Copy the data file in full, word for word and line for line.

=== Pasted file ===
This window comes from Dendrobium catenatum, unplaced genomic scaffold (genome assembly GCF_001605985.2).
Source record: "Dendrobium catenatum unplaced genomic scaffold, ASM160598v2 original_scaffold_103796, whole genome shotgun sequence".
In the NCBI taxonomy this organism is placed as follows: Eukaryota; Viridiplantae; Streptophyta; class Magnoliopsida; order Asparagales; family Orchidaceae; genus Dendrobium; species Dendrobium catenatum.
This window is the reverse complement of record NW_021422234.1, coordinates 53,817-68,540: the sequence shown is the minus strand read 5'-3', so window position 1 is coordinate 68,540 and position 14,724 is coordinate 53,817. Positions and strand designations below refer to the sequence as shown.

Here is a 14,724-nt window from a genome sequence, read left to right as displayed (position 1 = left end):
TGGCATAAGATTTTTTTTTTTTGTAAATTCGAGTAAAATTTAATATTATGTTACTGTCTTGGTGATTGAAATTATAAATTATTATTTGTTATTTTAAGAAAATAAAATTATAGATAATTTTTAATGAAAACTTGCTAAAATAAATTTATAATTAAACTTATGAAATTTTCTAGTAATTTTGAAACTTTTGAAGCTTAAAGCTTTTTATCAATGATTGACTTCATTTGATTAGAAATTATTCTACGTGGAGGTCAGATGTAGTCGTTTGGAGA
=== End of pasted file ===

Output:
This window comes from Dendrobium catenatum, unplaced genomic scaffold (genome assembly GCF_001605985.2).
Source record: "Dendrobium catenatum unplaced genomic scaffold, ASM160598v2 original_scaffold_103796, whole genome shotgun sequence".
In the NCBI taxonomy this organism is placed as follows: Eukaryota; Viridiplantae; Streptophyta; class Magnoliopsida; order Asparagales; family Orchidaceae; genus Dendrobium; species Dendrobium catenatum.
This window is the reverse complement of record NW_021422234.1, coordinates 53,817-68,540: the sequence shown is the minus strand read 5'-3', so window position 1 is coordinate 68,540 and position 14,724 is coordinate 53,817. Positions and strand designations below refer to the sequence as shown.

Here is a 14,724-nt window from a genome sequence, read left to right as displayed (position 1 = left end):
TGGCATAAGATTTTTTTTTTTTGTAAATTCGAGTAAAATTTAATATTATGTTACTGTCTTGGTGATTGAAATTATAAATTATTATTTGTTATTTTAAGAAAATAAAATTATAGATAATTTTTAATGAAAACTTGCTAAAATAAATTTATAATTAAACTTATGAAATTTTCTAGTAATTTTGAAACTTTTGAAGCTTAAAGCTTTTTATCAATGATTGACTTCATTTGATTAGAAATTATTCTACGTGGAGGTCAGATGTAGTCGTTTGGAGA